Short bio: Computer Scientist, FOSS supporter (read more)
Tux Machines (TM)-specific
Linux has not received much attention from the major gaming houses, even though it seems a natural fit as a robust gaming platform, so the announcement of the Steam for Linux beta last December generated a lot of interest.
A Linux game port can be done in one of two ways. The first way is to use the operating system's own resources and to make allowance for a variety of versions and functinally equivalent applications. The second way is to recreate the norms of another operating system and require specific applications and versions. Despite the client being available as a .DEB package, Valve's Steam beta for Linux generally opts for the second approach, making it less promising than it might have been.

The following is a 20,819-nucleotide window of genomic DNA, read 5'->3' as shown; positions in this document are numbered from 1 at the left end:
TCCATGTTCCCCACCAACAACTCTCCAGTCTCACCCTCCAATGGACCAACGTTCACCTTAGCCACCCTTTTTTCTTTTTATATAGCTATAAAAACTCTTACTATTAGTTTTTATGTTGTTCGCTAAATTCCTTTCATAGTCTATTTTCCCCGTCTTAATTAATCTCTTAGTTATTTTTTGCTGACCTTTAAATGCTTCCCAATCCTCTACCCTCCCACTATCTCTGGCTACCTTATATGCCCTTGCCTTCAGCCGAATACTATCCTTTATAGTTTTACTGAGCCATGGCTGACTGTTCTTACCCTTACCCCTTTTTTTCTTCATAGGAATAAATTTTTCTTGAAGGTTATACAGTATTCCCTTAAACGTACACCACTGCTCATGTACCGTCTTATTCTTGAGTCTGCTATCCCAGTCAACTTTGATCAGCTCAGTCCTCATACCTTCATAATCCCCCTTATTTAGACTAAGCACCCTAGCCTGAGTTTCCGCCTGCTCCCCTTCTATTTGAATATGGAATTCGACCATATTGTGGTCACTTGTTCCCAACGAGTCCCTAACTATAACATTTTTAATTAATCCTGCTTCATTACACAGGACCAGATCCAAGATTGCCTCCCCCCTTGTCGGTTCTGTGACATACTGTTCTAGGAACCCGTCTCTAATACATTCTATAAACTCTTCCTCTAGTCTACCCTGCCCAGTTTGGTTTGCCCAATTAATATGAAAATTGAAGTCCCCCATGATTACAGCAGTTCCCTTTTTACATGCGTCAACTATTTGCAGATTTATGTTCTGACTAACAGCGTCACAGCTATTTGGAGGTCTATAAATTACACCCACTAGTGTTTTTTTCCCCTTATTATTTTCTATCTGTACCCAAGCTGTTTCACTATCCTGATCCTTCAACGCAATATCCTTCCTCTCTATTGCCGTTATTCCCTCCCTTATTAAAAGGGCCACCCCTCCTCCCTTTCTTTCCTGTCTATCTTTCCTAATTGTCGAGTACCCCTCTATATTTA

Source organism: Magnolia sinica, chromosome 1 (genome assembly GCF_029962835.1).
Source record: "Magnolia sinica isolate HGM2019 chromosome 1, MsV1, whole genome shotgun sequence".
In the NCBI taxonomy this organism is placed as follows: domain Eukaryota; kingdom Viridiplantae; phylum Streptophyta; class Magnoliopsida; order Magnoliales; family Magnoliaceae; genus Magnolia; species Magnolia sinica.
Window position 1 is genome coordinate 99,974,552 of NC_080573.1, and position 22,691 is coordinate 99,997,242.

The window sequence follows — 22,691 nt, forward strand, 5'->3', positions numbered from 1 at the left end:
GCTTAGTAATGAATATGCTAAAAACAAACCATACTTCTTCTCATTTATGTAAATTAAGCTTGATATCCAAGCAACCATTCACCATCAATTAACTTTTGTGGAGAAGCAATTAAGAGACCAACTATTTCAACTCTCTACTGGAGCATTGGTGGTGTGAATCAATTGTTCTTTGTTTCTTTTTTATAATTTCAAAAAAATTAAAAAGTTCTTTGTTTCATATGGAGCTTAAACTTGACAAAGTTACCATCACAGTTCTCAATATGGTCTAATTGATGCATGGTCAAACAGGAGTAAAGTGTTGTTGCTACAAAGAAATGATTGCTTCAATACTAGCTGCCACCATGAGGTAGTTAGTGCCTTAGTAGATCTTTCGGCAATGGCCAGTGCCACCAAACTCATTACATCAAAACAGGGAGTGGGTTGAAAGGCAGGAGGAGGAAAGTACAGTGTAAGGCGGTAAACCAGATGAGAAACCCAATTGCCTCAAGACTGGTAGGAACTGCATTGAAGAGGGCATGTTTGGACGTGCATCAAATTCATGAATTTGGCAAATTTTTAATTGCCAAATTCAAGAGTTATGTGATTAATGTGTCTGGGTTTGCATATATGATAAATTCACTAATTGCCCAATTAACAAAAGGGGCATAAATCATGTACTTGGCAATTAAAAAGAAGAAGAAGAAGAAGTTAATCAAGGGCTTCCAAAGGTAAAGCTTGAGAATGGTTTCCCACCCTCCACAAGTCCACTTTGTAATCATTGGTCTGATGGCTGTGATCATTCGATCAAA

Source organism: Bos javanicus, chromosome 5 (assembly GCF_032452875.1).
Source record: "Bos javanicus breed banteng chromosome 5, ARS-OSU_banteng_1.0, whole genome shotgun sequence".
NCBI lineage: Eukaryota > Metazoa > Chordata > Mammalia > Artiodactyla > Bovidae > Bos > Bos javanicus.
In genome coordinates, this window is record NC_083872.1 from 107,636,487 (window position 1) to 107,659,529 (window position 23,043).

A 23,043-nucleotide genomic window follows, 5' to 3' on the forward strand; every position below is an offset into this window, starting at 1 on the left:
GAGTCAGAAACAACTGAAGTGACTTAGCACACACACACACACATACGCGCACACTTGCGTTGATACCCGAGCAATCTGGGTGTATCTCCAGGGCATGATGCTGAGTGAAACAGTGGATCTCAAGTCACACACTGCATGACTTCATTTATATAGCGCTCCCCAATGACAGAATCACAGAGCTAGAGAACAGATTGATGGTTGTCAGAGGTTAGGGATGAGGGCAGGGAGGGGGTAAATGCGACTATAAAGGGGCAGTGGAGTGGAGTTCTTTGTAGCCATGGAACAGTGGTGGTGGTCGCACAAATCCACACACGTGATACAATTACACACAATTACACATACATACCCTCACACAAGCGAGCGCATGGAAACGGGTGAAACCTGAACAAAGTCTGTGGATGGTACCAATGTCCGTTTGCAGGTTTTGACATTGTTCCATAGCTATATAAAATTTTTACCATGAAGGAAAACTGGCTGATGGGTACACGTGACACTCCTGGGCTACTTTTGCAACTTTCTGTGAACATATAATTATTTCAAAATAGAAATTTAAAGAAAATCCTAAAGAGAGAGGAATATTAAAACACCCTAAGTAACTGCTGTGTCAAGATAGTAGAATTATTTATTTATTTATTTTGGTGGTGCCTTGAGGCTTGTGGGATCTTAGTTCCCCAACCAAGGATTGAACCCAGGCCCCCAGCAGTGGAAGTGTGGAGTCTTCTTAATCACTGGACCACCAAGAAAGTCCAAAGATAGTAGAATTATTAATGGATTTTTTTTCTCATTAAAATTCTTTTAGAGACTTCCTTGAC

Steam is a multi-platform software distribution tool that includes social features such as friends lists and chat, both in-game and out. Although Steam has recently started carrying other software, its main emphasis is games and related items, particularly ones written by smaller development houses.